One patient within the study population was found to have severe G6PD deficiency and was excluded from 14DPQ to prevent drug induced haemolysis. Whilst no serious adverse events (SAEs) were observed in participants receiving a full treatment course, there was a high lost to follow up in patients with P. falciparum (24%) and P. vivax mono-infection (16%) and it is possible that some patients could have had an SAE which was not documented by the study staff. However most severe haemolytic events are likely to have occurred within the first 7 days and lost to follow up at this stage only occurred in 7 (6%) patients after SDPQ and 3 (5%) patients after starting primaquine. The lack of other medical facilities within the study area makes it unlikely that patients suffering a haemolytic event would have presented for medical review elsewhere.

Meth-Hb concentration is known to rise during administration of primaquine and was assessed in the study as an indicator for 14DPQ treatment adherence. Although there was no significant correlation between actual dose of primaquine administered and Meth-Haemoglobinaemia the patients smoking habits were not recorded and these may have confounded our observations [44] [45].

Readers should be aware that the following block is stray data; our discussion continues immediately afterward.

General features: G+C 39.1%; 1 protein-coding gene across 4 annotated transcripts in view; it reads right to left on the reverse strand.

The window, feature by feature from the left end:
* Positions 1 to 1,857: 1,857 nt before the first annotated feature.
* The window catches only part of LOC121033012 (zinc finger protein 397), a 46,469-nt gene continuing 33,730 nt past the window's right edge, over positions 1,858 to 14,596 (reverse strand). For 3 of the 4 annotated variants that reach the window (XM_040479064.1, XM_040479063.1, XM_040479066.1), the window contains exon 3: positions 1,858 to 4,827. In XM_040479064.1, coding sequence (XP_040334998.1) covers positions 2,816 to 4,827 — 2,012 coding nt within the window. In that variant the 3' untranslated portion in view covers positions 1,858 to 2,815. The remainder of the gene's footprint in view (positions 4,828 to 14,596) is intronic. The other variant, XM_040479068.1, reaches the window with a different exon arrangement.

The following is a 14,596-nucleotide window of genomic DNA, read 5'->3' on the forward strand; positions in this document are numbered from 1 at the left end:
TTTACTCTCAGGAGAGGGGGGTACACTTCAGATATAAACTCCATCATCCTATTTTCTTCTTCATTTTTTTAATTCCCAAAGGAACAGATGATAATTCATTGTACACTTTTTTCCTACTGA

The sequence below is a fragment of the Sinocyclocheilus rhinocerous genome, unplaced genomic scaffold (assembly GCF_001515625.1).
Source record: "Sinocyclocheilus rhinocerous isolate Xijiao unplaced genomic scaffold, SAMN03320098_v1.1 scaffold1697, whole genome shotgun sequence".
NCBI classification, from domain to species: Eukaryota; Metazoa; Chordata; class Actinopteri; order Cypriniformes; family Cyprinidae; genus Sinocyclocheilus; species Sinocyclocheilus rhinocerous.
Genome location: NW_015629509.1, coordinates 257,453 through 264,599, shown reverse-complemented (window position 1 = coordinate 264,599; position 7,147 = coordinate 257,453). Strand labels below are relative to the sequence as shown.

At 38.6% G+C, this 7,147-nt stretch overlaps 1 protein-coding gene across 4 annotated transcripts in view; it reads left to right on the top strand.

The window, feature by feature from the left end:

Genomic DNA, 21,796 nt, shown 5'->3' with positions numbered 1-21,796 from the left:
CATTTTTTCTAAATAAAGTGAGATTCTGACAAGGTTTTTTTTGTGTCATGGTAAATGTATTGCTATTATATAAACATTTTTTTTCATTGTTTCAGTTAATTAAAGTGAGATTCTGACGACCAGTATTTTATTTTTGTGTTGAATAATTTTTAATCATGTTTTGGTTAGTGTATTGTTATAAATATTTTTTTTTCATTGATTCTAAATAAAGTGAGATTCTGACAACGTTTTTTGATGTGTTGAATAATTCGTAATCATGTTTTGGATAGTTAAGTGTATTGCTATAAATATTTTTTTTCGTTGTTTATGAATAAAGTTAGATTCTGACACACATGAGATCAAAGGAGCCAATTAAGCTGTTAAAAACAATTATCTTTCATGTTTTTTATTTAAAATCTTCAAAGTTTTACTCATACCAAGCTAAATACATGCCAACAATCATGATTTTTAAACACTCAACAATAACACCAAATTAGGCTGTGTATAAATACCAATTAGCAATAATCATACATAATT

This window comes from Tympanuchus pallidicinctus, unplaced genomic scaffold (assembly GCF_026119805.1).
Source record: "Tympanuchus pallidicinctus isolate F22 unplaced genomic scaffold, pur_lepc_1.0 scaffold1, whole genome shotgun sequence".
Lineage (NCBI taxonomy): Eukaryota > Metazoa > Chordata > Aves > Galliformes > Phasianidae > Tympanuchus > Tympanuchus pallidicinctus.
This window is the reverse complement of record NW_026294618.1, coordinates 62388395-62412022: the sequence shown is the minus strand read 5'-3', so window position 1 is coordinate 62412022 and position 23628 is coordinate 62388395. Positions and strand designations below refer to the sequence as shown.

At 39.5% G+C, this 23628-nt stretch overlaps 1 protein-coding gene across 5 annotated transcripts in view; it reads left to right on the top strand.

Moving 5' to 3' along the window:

Malaria, irrespective of species had a far greater impact on Hb concentrations than the subsequent administration of PQ. While no study participant required a blood transfusion or had apparent haemoglobinuria, one patient (1.5%) with severe G6PD deficiency was excluded from PQ radical cure. Interestingly all other participants suffering from mild G6PD deficiency suffered from a P. falciparum mono-infection, all participants receiving 14DPQ where classified as G6PD normal. In the remaining patients receiving 14DPQ only one had an Hb drop of greater than 25% (to 10.5gHb/dL) after starting PQ radical cure.